When Jonathan Larson wrote and composed his iconic musical RENT; an exploration of drug addiction and HIV in 1990’s New York, based on Giacomo Puccini’s La bohème, he was paying homage to the themes of class difference and social injustice at the heart of the original.
While Puccini composed a love story, suffocating social issues in lush melody and scenic beauty, Larson brought these to the fore in the harsh truthful colours of Rock. Our project is to keep the beauty of Puccini’s original score, full of sentimentality and romance, and to juxtapose this with the brutality of our divided society and the violent consequences of poverty and drug abuse. In this way, we seek to intensify the audience’s response to such neglect and inequality.
The opera centres around two relationships. The central romance is between Rodolfo (Ralph — to rhyme with safe — in our adaption) and Mimi; and the satellite love story is that of Marcello (Mark) and his sometimes girlfriend, Musetta. We cut all of the other characters from the opera. This not only intensifies the focus on these pairs, but also heightens the sense that they are somehow trapped together.
Mimi descends into homelessness, prostitution and violence
Ralph and Mark are living an idealised Bohemian life. In the words of Jarvis Cocker, they ‘wanna live like common people’ but if they called their ‘dad he could stop it all’. They are failing to pay the rent while their parents subsidise their iPhones, iPads and beer money. Meanwhile, the women they pursue, Mimi and Musetta, do not have this backstop of upper-middle-class wealth.
Mark fails to understand Musetta’s willingness to take what she can get from rich older men, while Ralph romanticises Mimi’s poverty and her drug addiction, treating her as though she were a character in one of the plays he is constantly trying to write, rather than as the very real and struggling woman she is.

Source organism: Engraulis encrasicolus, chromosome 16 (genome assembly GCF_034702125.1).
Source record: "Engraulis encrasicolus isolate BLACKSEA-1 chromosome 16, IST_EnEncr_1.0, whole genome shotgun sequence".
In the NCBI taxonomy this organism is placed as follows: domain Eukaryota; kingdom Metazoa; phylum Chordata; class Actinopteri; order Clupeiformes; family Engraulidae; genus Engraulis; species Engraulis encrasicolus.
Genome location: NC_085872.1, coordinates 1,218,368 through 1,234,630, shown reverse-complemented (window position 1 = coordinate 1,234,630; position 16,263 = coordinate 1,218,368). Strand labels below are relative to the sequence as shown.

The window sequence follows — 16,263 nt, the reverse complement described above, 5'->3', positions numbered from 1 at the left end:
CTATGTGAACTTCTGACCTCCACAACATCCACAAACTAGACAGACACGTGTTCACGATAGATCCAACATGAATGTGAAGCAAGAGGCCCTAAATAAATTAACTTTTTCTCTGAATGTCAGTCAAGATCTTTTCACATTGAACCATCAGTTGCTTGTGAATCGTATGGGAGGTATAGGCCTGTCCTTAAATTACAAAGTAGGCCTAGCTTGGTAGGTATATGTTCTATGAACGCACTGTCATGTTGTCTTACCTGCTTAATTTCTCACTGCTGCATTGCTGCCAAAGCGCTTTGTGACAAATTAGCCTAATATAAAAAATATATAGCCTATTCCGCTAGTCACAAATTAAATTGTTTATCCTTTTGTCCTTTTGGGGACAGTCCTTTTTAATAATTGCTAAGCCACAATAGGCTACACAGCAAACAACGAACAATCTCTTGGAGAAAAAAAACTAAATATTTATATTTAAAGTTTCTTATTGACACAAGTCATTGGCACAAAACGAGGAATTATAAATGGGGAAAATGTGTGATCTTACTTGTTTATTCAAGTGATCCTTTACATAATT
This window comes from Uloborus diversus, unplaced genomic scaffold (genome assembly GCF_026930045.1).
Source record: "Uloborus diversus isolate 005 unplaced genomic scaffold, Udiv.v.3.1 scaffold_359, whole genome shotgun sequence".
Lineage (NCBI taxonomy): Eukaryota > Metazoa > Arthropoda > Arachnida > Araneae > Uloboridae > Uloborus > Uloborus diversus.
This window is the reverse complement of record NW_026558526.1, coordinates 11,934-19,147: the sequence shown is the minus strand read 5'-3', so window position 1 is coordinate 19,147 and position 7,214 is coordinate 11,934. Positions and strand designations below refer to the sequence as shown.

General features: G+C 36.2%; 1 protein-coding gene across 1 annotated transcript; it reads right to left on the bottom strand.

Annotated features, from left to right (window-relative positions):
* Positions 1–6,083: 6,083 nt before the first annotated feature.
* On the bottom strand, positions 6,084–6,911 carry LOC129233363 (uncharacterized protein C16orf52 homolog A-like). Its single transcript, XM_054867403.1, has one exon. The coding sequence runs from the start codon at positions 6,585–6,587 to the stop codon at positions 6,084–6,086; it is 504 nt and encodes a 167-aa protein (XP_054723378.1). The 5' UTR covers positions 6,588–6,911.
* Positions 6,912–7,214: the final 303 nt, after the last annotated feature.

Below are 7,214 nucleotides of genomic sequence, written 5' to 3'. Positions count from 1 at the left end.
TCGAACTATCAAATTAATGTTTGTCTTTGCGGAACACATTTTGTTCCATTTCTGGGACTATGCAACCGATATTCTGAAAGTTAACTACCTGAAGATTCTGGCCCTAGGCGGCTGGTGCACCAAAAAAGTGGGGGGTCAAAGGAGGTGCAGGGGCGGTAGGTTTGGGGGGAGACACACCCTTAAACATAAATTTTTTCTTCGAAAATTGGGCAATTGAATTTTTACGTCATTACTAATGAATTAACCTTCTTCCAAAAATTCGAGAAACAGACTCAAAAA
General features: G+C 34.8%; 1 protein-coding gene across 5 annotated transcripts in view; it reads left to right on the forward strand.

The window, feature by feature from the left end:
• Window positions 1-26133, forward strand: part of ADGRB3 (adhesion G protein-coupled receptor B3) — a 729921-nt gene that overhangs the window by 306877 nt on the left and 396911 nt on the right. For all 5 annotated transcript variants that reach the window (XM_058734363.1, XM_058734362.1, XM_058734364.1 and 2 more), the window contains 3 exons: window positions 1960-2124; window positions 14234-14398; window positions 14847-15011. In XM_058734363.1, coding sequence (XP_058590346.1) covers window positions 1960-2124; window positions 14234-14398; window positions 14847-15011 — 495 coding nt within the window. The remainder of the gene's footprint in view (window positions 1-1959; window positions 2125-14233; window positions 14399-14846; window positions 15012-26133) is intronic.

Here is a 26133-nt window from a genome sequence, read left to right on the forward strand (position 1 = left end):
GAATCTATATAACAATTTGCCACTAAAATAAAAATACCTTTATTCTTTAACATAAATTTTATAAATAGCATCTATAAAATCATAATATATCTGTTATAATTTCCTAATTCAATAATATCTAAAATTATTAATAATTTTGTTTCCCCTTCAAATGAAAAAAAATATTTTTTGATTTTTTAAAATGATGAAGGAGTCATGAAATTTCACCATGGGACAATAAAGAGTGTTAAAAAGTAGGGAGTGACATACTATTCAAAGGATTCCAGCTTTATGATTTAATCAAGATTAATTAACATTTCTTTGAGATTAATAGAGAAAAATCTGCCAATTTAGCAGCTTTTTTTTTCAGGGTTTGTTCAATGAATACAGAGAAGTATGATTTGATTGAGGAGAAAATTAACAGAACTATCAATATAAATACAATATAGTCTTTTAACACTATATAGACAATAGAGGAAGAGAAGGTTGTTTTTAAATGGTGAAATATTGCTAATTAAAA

As Musetta flits from relationship to relationship to maintain quality of life and keep a roof over her head, Mimi descends into homelessness, prostitution and violence to feed the addiction which helps her block out the meaningless of a life of financial impossibility, with no aim or qualifications.
It is estimated that over 300,000 people are sleeping rough in UK, more than the population of the entire city of Newcastle. Of these roughly 41% have a drug addiction and roughly one in ten are women. Women on the street are exceptionally vulnerable and at risk of sexual assault and violence. Although they commonly seek to sleep in pairs, newcomers are often left alone and become easy prey.
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Mimi is destroyed by street life in this way. Confronted with the horrific side effects of her addiction, and the physically abused state in which they find her, her guilt-plagued friends make a lethal decision in an attempt to help.
We also wanted to contrast images of fashionable poverty or notions of champagne socialism and fashionable drug abuse — drink, cocaine etc. to the reality of living with nothing and of numbing the pain of existing without hope.
These disparities are especially exemplified in areas of London that have undergone rapid regeneration. Our adaptation is set in Dalston. In this world Ralph and Mark rent their refurbished immaculate ex-council flat privately for an exorbitant sum, while Mimi is housed by the council upstairs.
Mark and Musetta resort to living with Mark’s mother, while Mimi is left homeless when her and Ralph break up because he is too afraid, selfish and immature to deal with her addiction. The precarious state of those with no fallback, who slip through society’s cracks, is key to understanding the outcomes of the opera.
The precarious state of those who slip through society’s cracks is key to understanding the outcomes of the opera
We want to present two worlds and to show how easy it is to forget the crises that those with nothing face. We are all too ready to bury the truth when surrounded by neat gadgets, and the Christmas lights of capitalist, consumerist life: just as it is too easy to watch a traditional production of La bohème and feel great sympathy and passion, but no anger nor guilt.
Our project is to make the audience think differently and, like Ralph, Mark and Musetta, to understand that their silent complicity in society’s inequalities can be fatally dangerous.
Adam Spreadbury Maher and Becca Marriott’s adaption of La Bohème transfers to the West End’s Trafalgar Studios from December 6. Tickets available here
Image credit: Paul Nicholas Dyke